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Wednesday, August 17, 2011

Encouraging the Discouraged Student

(this article originally appears in 8/16/11 The Review Atlas as a part of my weekly Practical Parenting series)

image from kiboomu.com
I've made it quite clear in my recent articles that I'm thrilled that a new school year is about to begin. But that is because I value learning, crave routine and, really so do my kids. But also I am sick and tired of being treated like the family's personal concierge; Mom what can I do? Mom where can I go? and Mom when's that movie come out?
There is one occasion however that would cause me a great dread this time of year. It has in Septembers past and I remember it quite well. Nothing is more difficult than preparing a child for school who doesn't want to go.

I don't mean like my 6th grader who bemoaned at registration. I'm talking about the child who doesn't separate well from mom or who's anxiety levels are disproportionate for their age.

Because I had a child who literally hid behind my leg for five and a half years, I understand the stress that builds in a mothers heart when you must pry yourself out from your child's clingy grasp and send them on their way. Will they go? Will they throw a fit? Will I be able to leave them? Will the other moms judge me?

If your child is showing signs of stress about the first day, take heart. Strategically days lay ahead and it's possible to spend the time you have encouraging your child alleviating back to school anxiety.

Firstly, young children need your love and support, not ridicule. When your child expresses nervousness let them know you hear them and understand. Avoid statements like "You'll be fine!" or "You better not cry this year!"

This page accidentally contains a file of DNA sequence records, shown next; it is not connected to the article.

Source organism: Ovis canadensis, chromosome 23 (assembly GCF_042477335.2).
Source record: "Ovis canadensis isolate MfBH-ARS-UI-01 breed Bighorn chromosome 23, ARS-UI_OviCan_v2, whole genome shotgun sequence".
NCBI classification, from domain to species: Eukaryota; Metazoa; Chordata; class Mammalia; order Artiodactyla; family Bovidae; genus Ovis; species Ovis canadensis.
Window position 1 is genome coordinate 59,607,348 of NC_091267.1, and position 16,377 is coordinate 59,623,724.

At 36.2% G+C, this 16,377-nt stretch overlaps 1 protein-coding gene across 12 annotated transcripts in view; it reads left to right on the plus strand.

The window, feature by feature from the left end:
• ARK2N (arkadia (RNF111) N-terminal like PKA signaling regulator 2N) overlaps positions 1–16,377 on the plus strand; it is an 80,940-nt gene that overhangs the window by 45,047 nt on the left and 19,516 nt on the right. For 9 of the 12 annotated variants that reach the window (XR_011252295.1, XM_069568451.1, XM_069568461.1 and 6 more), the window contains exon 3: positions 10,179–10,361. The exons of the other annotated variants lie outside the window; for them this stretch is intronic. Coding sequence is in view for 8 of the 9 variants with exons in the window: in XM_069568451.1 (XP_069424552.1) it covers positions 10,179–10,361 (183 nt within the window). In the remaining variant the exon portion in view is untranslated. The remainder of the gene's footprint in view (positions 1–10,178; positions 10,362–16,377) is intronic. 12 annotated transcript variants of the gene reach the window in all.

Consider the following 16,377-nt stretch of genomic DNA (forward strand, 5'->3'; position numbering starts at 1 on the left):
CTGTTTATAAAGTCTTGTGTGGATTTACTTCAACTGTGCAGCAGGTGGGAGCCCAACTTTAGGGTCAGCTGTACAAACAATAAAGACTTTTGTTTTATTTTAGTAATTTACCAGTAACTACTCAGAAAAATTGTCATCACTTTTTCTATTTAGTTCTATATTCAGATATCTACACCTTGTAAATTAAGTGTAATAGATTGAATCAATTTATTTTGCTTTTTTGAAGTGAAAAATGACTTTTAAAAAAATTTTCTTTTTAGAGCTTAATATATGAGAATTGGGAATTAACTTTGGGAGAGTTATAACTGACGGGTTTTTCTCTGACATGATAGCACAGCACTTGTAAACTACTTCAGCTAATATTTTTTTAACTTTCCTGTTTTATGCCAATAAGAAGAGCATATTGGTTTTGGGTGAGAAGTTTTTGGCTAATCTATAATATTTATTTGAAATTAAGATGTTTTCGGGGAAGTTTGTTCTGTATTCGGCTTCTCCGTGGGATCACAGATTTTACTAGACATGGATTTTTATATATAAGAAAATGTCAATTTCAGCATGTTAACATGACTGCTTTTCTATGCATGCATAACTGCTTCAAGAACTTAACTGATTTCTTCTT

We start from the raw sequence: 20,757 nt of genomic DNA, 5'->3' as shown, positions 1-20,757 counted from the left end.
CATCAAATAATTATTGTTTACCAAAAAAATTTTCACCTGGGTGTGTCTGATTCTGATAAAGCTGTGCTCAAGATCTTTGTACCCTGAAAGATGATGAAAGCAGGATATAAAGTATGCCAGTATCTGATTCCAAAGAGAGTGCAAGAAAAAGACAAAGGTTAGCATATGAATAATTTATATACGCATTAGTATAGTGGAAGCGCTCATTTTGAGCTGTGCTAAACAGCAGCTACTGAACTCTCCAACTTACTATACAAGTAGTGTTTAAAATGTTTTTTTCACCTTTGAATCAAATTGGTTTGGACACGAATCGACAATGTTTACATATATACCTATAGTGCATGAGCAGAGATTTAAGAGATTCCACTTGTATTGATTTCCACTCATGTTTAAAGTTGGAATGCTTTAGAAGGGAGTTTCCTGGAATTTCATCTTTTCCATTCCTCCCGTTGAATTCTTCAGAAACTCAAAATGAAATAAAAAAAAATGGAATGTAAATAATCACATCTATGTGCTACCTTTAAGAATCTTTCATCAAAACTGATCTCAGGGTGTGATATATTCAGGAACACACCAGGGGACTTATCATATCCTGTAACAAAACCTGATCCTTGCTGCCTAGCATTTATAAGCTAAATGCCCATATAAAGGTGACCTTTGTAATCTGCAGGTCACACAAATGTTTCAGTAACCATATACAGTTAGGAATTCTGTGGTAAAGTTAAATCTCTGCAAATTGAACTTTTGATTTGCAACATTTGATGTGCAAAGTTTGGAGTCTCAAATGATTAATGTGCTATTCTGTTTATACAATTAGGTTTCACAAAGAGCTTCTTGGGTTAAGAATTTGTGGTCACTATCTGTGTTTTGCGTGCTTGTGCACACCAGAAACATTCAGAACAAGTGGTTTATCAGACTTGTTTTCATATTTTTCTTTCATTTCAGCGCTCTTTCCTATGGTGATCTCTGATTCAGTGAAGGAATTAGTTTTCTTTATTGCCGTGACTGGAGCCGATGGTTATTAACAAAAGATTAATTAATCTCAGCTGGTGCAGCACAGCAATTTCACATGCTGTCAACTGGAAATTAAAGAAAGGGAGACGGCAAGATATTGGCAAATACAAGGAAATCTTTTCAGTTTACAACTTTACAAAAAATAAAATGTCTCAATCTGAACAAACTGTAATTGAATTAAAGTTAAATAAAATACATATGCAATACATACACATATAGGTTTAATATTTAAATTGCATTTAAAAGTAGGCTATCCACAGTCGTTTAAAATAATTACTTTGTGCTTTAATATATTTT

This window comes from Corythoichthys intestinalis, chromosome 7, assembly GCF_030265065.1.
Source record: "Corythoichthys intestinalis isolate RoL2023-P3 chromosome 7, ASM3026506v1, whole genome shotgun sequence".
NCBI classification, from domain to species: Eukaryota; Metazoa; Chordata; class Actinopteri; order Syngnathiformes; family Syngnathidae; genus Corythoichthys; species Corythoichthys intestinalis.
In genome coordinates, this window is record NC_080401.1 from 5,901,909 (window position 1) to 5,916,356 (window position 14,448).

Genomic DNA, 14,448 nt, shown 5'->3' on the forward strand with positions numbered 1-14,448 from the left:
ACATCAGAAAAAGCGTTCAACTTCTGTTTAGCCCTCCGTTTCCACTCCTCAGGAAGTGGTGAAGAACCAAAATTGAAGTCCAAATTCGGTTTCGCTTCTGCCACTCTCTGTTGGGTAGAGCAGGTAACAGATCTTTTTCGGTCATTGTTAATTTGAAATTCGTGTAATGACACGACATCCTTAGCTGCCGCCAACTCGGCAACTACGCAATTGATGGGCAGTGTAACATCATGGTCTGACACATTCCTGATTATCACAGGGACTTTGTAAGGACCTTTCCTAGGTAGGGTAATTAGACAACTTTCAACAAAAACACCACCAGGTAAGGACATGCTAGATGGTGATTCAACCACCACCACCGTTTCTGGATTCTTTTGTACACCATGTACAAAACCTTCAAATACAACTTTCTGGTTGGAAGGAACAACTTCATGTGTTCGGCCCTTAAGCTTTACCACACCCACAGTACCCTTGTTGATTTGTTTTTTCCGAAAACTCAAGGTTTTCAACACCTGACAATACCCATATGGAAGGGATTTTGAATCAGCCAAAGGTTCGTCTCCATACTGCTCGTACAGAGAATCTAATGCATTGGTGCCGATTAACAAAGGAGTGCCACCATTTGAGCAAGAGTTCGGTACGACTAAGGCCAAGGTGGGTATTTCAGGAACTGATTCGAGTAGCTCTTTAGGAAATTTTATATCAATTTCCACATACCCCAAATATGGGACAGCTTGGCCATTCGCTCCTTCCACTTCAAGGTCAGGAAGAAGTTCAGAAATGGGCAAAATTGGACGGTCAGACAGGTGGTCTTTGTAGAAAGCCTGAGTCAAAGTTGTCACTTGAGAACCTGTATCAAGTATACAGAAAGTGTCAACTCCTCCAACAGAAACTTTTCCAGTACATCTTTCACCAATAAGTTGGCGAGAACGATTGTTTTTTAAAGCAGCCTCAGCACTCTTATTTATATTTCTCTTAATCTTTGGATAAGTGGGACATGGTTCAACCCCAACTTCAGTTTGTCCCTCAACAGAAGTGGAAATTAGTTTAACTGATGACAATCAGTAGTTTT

Instead gather them in your arms and acknowledge their feelings. Wouldn't you hate it if you confided in a friend and they brushed it off your feelings as trivial? Tell your child, "I know you feel nervous but that's normal" or "I know you don't know who your teacher is yet! But well find her and meet her together."

Sometimes as parents we feel compelled to make everything alright for our children. We don't want our kids to feel nervous so we try to hide or cover up the feeling with our demeaning words or unnatural reactions. But consider this, if we never allow our kids to experience their nervousness then we also eliminate the possibility of allowing the opportunity to be brave. And brave is a good way to feel. But you never experience it unless you welcome cowardice.

Secondly parents, keep your own fears at bay. It's likely if you're aware that your child is nervous you will be as well but behave wisely. Don't let your children overhear you talking on the phone about how afraid you are that they'll cry. Your children need to see your strength.

Don't misrepresent school either. If you know your child loves chocolate cake don't tell them the cafeteria will probably serve it just for them on the first day. We often confuse age for intelligence. Your child might be young but they are old enough to recognize when they are being sold a line. Don't try to downplay the negatives by overstating the positives. This technique almost always backfires. You're child will be doubly disappointed, by you and the school.

Follow your child's cues as well. Don't over talk the situation. If your child is not talking about their fears supress the need to fill the silence with positive rhetoric. Overtalking about fears can be just as stressful for your child. They can pick up if mom is unnaturally talking about an event. When or if they bring up any concerns your job is to listen, acknowledge and encourage.

The first day of school is coming. It's normal to wonder if teachers will be kind, if lunch will be good and if our friends will be there when we arrive. How we as parents handle these fears will teach our children to face the uncertain future with bravery. Why? Because I'm the mom and I said so that's why!

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